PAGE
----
Why in the world did we build this home? Fold-and-store cardboard boxes warp and collapse into a waterlogged burial beneath the corrugated fiberglass roof and stacks of fuzzy, highly flammable nylon bath mats of all shades of Easter egg. All goodness of sedentary life buried in these drifts upon which the slow wind carries the scavenger out to prey. The exposed ruin closes every vital continuum, every series of habits, every lived succession, including the seemingly most formless drifting and the most advanced neglect and exhaustion. His voice instinctively trembles and crackles in muttered repetitions of an attempt to justify or exonerate the Beloved. Yard’s layered with soil unturned. Nothing’s been interred nor interrupted. Nothing spurned from the unearned as the maximal absorption of distinctive phases of life’s history from one day to another builds upon. Iris opens in the night: its life a burnt scroll, a blackened lantern twisting and recoiling as inner flesh reveals the animating pressure of a body shot and collapsing groundward. The intervals between each manifestation guard a bit of this substance and its impressive disappearance. Flower molts. Eyes give way to sleep. Interest stretches and enlarges the will to perceive the really real. Could it be there again after all these years? Grasping, again. Our lapse is not as fast as the wavebreeze wishing away its measured sway between chaos and cliché. Sooner than now the mine responds to its echo. Soon comes the time to say soothing words. Soon this time overcomes the internal distance of your four-cornered nightmare and you will have entered the fifth dimension.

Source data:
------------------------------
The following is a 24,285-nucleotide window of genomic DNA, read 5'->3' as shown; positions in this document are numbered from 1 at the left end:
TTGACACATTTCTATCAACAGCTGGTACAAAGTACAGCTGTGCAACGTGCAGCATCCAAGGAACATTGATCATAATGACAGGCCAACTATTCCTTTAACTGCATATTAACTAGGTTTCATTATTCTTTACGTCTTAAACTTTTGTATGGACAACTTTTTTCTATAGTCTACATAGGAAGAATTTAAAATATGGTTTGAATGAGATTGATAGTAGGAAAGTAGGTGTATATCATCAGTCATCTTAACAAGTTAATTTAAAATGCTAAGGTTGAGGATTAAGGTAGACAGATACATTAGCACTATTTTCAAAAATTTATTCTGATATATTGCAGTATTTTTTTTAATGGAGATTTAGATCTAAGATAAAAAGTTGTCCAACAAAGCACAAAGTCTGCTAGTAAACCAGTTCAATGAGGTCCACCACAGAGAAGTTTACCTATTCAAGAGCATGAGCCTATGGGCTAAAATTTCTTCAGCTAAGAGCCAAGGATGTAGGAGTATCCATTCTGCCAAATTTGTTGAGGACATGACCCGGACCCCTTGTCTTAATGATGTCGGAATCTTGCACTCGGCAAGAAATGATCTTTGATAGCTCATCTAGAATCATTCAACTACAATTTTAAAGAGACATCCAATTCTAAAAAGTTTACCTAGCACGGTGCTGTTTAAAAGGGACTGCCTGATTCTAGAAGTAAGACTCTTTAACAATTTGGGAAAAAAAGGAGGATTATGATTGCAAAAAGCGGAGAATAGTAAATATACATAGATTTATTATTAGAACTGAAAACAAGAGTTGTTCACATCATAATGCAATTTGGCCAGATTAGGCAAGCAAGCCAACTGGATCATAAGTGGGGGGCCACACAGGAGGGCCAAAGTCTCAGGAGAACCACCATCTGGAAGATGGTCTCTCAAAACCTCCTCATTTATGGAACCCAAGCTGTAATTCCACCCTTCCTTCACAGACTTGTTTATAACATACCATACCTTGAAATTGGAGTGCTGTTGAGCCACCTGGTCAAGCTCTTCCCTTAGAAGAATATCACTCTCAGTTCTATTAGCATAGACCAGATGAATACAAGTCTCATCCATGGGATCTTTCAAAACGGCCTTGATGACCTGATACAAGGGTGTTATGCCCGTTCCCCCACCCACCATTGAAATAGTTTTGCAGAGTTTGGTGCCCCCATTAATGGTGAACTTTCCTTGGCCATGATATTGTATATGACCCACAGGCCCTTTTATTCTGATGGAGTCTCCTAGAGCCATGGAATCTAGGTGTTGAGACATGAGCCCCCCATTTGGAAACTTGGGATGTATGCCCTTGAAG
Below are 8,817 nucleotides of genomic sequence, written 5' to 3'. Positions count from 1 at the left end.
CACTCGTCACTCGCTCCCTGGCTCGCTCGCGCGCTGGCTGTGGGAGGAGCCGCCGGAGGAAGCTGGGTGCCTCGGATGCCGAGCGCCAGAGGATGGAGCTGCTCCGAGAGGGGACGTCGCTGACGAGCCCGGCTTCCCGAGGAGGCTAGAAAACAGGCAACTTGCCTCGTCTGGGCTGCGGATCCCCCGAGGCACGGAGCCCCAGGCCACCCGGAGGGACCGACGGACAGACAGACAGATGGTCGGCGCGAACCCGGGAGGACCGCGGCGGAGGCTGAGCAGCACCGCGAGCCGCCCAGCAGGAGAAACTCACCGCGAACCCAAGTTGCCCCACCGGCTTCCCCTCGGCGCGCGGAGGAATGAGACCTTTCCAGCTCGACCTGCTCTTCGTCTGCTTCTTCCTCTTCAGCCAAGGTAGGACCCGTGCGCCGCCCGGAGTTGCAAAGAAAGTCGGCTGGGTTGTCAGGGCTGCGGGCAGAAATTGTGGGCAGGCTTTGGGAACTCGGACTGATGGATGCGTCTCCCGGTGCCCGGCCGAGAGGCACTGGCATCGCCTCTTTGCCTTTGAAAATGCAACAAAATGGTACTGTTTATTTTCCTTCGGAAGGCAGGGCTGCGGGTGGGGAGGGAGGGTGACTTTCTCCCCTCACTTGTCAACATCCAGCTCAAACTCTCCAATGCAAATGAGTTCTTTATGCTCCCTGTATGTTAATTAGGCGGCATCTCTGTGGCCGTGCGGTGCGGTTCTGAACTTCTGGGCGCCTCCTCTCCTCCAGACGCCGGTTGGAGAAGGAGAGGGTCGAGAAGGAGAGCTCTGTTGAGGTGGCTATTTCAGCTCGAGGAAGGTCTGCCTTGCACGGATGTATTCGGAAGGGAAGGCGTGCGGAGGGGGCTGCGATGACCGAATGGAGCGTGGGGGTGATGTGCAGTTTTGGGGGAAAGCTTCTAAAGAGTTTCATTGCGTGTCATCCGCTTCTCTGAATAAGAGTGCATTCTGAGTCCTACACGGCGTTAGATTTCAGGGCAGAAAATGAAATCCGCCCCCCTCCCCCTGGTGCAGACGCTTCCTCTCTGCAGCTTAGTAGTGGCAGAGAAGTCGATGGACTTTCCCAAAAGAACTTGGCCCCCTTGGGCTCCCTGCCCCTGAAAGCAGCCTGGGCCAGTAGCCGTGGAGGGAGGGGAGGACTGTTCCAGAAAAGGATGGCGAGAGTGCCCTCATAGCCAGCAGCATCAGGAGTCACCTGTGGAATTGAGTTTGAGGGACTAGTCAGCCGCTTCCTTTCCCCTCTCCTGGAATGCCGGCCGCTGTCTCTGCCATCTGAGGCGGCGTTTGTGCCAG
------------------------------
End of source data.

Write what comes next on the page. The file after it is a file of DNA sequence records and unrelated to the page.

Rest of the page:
The two italicized lines are taken from the following sources:
- Peter Sloterdijk. You Must Change Your Life: On Anthropotechnics. Malden: Polity, 2009.
- Barbara Herrnstein Smith, Poetic Closure: A Study of How Poems End. Chicago: The University of Chicago Press, 1968.
Jeffrey Neilson was born and raised in Berkeley, California. He studied drumming and poetry at UC Berkeley, after which he lived and taught English in Wakayama, Japan for three years. In 2014 he received his Ph.D. in English from Brown University, and is currently a Lecturer of English at Menlo College. His poetry and criticism have appeared in Contemporary Literature, Genre: Forms of Discourse and Culture, those that this, Comma, Poetry, The California Journal of Poetics, and The Berkeley Poetry Review. He is currently working on two books of poetry—one called Hoarder,and the other Berkeley (the titles might just say it all)—as well as two book-length studies—one on the trope of a poet’s “vocation” in postwar America, and one that explores time-lapse aesthetics in modern and postmodern literature and film.